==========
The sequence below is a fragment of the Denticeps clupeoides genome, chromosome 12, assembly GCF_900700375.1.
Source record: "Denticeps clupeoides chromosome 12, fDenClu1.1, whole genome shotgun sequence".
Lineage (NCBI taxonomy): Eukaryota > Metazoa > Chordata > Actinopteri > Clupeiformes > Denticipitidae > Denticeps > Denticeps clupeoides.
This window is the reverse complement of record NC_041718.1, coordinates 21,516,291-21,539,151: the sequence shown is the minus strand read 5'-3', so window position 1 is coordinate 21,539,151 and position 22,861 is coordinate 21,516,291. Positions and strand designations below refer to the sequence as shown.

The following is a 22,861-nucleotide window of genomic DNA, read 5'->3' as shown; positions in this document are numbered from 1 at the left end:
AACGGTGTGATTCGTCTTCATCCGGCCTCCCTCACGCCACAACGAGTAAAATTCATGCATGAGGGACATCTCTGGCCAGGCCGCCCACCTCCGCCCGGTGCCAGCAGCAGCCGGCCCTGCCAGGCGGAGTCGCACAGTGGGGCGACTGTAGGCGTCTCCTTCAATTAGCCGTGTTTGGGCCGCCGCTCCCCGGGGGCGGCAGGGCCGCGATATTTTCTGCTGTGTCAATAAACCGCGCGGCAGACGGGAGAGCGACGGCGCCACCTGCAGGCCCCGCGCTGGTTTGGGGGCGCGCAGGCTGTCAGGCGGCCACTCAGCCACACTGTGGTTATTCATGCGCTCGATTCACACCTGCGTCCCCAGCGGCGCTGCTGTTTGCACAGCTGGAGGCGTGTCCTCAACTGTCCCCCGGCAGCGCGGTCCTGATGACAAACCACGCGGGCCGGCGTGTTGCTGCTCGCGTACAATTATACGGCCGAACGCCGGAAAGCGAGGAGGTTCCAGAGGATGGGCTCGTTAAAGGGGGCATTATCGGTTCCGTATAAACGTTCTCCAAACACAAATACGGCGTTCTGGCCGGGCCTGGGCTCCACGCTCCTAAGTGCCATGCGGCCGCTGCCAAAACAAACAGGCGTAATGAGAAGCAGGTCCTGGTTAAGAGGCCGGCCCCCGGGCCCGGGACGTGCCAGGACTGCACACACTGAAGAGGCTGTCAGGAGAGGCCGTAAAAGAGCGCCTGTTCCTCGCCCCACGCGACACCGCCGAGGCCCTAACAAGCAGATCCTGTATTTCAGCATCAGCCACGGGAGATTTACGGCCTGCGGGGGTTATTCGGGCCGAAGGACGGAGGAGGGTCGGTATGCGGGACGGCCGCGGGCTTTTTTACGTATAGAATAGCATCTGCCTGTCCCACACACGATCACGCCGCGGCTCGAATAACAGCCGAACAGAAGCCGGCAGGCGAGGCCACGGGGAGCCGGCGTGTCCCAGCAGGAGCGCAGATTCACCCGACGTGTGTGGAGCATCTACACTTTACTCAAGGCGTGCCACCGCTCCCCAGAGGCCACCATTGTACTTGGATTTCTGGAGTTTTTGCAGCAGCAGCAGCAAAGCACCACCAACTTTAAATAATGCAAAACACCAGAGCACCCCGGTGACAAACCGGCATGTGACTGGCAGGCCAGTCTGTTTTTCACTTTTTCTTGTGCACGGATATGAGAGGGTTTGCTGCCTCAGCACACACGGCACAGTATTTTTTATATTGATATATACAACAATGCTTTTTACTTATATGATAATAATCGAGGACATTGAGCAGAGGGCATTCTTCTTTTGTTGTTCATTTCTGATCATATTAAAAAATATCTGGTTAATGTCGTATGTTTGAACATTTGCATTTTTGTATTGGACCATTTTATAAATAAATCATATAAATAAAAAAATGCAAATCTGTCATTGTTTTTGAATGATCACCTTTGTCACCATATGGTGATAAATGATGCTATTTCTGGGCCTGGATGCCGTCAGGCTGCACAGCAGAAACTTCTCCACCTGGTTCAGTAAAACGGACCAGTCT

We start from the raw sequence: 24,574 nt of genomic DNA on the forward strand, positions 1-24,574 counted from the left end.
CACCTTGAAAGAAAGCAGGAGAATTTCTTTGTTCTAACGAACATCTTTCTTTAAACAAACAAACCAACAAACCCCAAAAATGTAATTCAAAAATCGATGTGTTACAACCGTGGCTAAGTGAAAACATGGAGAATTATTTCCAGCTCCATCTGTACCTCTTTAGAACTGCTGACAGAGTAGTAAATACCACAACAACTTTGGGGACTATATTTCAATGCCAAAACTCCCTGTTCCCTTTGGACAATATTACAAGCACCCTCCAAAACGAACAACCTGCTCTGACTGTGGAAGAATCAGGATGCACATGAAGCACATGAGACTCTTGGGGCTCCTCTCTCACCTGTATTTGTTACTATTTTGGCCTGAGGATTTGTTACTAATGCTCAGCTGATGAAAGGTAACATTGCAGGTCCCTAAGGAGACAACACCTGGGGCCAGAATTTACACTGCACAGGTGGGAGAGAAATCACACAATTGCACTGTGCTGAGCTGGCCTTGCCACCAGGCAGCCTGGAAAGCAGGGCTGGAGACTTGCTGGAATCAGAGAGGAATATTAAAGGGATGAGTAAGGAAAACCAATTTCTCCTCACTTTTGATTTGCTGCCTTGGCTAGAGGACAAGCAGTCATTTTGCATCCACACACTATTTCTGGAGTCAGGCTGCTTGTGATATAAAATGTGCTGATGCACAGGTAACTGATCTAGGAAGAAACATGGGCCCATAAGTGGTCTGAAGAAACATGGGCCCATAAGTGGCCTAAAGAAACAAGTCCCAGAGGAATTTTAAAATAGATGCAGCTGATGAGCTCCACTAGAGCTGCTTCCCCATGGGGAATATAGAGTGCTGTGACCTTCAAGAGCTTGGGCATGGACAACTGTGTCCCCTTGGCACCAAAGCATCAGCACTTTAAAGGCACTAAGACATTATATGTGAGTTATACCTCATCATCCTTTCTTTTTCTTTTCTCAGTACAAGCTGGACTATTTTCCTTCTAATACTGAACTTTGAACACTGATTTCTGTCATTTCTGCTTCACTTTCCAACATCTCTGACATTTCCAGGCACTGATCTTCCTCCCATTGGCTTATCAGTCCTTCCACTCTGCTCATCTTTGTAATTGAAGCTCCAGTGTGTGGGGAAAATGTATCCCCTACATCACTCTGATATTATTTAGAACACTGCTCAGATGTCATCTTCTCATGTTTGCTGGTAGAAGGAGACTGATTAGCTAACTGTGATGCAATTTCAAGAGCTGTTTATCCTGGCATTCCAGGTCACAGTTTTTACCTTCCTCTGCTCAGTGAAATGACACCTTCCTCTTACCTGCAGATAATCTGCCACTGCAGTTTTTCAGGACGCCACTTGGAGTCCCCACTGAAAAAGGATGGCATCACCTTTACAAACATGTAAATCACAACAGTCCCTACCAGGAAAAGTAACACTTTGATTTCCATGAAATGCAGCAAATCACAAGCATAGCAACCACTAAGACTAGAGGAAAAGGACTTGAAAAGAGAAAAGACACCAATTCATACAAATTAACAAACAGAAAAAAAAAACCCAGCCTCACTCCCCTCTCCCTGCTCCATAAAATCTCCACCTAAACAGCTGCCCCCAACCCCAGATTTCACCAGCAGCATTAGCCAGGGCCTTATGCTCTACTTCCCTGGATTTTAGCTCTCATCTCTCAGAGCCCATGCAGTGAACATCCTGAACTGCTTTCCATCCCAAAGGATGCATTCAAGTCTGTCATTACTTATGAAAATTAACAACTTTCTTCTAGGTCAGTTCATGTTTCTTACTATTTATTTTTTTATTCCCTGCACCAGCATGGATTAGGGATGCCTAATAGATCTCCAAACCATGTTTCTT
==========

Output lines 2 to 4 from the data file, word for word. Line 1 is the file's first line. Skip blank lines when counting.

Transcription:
Source record: "Denticeps clupeoides chromosome 12, fDenClu1.1, whole genome shotgun sequence".
Lineage (NCBI taxonomy): Eukaryota > Metazoa > Chordata > Actinopteri > Clupeiformes > Denticipitidae > Denticeps > Denticeps clupeoides.
This window is the reverse complement of record NC_041718.1, coordinates 21,516,291-21,539,151: the sequence shown is the minus strand read 5'-3', so window position 1 is coordinate 21,539,151 and position 22,861 is coordinate 21,516,291. Positions and strand designations below refer to the sequence as shown.